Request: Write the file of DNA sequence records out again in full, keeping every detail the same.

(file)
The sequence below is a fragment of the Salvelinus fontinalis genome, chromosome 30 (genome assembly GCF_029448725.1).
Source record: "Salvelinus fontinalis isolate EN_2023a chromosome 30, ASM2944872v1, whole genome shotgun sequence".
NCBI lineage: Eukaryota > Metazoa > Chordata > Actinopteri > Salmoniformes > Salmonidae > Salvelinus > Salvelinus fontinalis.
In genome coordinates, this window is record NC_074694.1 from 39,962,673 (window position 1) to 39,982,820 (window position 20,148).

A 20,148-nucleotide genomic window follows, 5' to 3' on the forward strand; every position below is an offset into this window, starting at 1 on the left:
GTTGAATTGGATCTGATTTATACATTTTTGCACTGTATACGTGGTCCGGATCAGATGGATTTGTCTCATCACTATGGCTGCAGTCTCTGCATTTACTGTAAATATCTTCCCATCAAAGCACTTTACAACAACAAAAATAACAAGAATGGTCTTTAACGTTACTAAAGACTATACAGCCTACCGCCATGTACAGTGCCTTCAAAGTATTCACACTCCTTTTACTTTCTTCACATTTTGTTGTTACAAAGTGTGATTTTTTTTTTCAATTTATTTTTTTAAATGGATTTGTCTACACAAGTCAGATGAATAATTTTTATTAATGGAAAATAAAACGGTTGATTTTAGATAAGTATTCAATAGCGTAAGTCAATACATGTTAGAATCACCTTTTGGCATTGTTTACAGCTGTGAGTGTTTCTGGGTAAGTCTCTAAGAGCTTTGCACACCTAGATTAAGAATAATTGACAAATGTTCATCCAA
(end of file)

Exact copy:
The sequence below is a fragment of the Salvelinus fontinalis genome, chromosome 30 (genome assembly GCF_029448725.1).
Source record: "Salvelinus fontinalis isolate EN_2023a chromosome 30, ASM2944872v1, whole genome shotgun sequence".
NCBI lineage: Eukaryota > Metazoa > Chordata > Actinopteri > Salmoniformes > Salmonidae > Salvelinus > Salvelinus fontinalis.
In genome coordinates, this window is record NC_074694.1 from 39,962,673 (window position 1) to 39,982,820 (window position 20,148).

A 20,148-nucleotide genomic window follows, 5' to 3' on the forward strand; every position below is an offset into this window, starting at 1 on the left:
GTTGAATTGGATCTGATTTATACATTTTTGCACTGTATACGTGGTCCGGATCAGATGGATTTGTCTCATCACTATGGCTGCAGTCTCTGCATTTACTGTAAATATCTTCCCATCAAAGCACTTTACAACAACAAAAATAACAAGAATGGTCTTTAACGTTACTAAAGACTATACAGCCTACCGCCATGTACAGTGCCTTCAAAGTATTCACACTCCTTTTACTTTCTTCACATTTTGTTGTTACAAAGTGTGATTTTTTTTTTCAATTTATTTTTTTAAATGGATTTGTCTACACAAGTCAGATGAATAATTTTTATTAATGGAAAATAAAACGGTTGATTTTAGATAAGTATTCAATAGCGTAAGTCAATACATGTTAGAATCACCTTTTGGCATTGTTTACAGCTGTGAGTGTTTCTGGGTAAGTCTCTAAGAGCTTTGCACACCTAGATTAAGAATAATTGACAAATGTTCATCCAA